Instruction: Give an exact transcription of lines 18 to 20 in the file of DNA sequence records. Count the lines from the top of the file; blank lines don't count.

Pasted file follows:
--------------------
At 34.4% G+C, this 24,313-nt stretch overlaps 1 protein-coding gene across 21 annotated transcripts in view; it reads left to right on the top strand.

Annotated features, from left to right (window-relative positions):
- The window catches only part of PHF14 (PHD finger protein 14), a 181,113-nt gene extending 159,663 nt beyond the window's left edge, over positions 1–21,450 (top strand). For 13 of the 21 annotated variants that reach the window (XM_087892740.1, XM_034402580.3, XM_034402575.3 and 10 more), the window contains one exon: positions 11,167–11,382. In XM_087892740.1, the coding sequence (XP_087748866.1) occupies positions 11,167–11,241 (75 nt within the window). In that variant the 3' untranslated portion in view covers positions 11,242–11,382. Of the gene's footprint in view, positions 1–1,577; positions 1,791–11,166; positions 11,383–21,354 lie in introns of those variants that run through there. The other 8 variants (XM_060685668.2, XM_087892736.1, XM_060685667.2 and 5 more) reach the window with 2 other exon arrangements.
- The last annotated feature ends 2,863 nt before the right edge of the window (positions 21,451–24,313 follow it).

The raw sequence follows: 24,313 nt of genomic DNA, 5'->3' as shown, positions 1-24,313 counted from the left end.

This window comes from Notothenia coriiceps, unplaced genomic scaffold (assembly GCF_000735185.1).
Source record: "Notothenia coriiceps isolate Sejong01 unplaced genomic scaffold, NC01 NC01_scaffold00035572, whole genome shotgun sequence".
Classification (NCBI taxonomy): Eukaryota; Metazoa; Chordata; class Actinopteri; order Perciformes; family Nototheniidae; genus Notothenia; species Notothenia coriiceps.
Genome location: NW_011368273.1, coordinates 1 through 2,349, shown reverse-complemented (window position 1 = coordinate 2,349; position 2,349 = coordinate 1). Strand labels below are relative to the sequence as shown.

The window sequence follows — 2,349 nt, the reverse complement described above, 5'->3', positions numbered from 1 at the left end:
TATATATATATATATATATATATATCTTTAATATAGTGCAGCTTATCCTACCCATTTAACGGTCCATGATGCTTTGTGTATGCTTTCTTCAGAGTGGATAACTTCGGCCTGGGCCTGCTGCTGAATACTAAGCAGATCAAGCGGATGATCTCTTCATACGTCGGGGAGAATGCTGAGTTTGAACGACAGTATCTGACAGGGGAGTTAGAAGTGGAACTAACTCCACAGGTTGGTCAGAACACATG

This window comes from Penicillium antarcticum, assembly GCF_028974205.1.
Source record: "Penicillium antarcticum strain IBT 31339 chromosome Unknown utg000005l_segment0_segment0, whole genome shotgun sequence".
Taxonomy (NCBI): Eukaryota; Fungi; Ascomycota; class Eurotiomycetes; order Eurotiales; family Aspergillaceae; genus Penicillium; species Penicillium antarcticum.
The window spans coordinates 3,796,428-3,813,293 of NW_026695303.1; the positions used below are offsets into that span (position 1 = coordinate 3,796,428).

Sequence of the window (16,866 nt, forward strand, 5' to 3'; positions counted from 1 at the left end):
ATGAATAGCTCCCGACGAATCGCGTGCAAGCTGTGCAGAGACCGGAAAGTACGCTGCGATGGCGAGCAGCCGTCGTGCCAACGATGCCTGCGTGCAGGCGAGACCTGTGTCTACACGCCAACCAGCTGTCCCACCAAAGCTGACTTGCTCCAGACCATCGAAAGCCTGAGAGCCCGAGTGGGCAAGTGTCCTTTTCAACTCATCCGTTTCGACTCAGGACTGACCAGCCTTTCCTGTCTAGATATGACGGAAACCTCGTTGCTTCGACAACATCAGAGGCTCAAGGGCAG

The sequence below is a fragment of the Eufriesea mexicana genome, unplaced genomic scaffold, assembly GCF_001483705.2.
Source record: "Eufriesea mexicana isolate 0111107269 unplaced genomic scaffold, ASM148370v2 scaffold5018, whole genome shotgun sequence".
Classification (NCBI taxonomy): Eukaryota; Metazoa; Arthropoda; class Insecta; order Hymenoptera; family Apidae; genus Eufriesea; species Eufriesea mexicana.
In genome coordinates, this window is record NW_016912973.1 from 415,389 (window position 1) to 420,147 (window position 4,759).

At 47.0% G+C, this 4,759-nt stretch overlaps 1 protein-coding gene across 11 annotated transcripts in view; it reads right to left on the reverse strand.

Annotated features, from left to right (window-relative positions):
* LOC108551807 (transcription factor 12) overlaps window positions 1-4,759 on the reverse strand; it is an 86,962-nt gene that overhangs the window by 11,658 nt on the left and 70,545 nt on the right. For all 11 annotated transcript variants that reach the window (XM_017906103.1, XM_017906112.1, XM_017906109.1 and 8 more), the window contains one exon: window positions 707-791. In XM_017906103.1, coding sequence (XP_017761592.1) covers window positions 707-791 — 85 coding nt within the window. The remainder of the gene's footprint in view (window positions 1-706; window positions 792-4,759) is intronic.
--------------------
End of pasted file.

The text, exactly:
The sequence below is a fragment of the Eufriesea mexicana genome, unplaced genomic scaffold, assembly GCF_001483705.2.
Source record: "Eufriesea mexicana isolate 0111107269 unplaced genomic scaffold, ASM148370v2 scaffold5018, whole genome shotgun sequence".
Classification (NCBI taxonomy): Eukaryota; Metazoa; Arthropoda; class Insecta; order Hymenoptera; family Apidae; genus Eufriesea; species Eufriesea mexicana.